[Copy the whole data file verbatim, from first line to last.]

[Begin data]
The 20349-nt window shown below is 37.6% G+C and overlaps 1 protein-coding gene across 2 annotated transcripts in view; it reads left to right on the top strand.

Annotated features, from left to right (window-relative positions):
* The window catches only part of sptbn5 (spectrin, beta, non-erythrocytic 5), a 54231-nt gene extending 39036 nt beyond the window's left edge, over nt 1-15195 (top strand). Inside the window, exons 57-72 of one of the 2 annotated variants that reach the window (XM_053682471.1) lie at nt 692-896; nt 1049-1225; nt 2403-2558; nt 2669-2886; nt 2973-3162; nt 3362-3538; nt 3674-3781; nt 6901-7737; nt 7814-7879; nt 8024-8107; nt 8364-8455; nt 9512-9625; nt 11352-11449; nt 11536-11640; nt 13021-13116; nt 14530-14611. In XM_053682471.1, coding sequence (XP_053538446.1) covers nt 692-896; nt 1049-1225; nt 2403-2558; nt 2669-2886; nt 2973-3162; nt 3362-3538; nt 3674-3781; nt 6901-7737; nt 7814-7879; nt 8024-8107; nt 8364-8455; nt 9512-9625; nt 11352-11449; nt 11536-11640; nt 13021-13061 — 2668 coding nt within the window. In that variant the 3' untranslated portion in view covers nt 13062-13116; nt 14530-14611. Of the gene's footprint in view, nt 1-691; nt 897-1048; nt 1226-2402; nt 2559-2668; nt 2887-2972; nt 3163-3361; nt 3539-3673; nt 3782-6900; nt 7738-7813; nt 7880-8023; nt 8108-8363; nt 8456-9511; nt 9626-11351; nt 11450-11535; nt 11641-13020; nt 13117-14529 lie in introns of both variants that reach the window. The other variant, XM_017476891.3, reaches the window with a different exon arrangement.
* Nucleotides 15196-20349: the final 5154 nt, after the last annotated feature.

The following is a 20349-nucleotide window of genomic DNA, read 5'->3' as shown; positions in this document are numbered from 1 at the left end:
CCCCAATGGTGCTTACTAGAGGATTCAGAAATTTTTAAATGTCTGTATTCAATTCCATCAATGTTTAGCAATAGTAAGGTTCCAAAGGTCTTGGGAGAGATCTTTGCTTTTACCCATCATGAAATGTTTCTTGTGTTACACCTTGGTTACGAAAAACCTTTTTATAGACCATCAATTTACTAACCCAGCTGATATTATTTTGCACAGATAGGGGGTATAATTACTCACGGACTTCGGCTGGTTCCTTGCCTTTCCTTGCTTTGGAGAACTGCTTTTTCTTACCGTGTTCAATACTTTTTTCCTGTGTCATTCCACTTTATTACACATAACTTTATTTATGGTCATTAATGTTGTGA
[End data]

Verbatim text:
The 20349-nt window shown below is 37.6% G+C and overlaps 1 protein-coding gene across 2 annotated transcripts in view; it reads left to right on the top strand.

Annotated features, from left to right (window-relative positions):
* The window catches only part of sptbn5 (spectrin, beta, non-erythrocytic 5), a 54231-nt gene extending 39036 nt beyond the window's left edge, over nt 1-15195 (top strand). Inside the window, exons 57-72 of one of the 2 annotated variants that reach the window (XM_053682471.1) lie at nt 692-896; nt 1049-1225; nt 2403-2558; nt 2669-2886; nt 2973-3162; nt 3362-3538; nt 3674-3781; nt 6901-7737; nt 7814-7879; nt 8024-8107; nt 8364-8455; nt 9512-9625; nt 11352-11449; nt 11536-11640; nt 13021-13116; nt 14530-14611. In XM_053682471.1, coding sequence (XP_053538446.1) covers nt 692-896; nt 1049-1225; nt 2403-2558; nt 2669-2886; nt 2973-3162; nt 3362-3538; nt 3674-3781; nt 6901-7737; nt 7814-7879; nt 8024-8107; nt 8364-8455; nt 9512-9625; nt 11352-11449; nt 11536-11640; nt 13021-13061 — 2668 coding nt within the window. In that variant the 3' untranslated portion in view covers nt 13062-13116; nt 14530-14611. Of the gene's footprint in view, nt 1-691; nt 897-1048; nt 1226-2402; nt 2559-2668; nt 2887-2972; nt 3163-3361; nt 3539-3673; nt 3782-6900; nt 7738-7813; nt 7880-8023; nt 8108-8363; nt 8456-9511; nt 9626-11351; nt 11450-11535; nt 11641-13020; nt 13117-14529 lie in introns of both variants that reach the window. The other variant, XM_017476891.3, reaches the window with a different exon arrangement.
* Nucleotides 15196-20349: the final 5154 nt, after the last annotated feature.

The following is a 20349-nucleotide window of genomic DNA, read 5'->3' as shown; positions in this document are numbered from 1 at the left end:
CCCCAATGGTGCTTACTAGAGGATTCAGAAATTTTTAAATGTCTGTATTCAATTCCATCAATGTTTAGCAATAGTAAGGTTCCAAAGGTCTTGGGAGAGATCTTTGCTTTTACCCATCATGAAATGTTTCTTGTGTTACACCTTGGTTACGAAAAACCTTTTTATAGACCATCAATTTACTAACCCAGCTGATATTATTTTGCACAGATAGGGGGTATAATTACTCACGGACTTCGGCTGGTTCCTTGCCTTTCCTTGCTTTGGAGAACTGCTTTTTCTTACCGTGTTCAATACTTTTTTCCTGTGTCATTCCACTTTATTACACATAACTTTATTTATGGTCATTAATGTTGTGA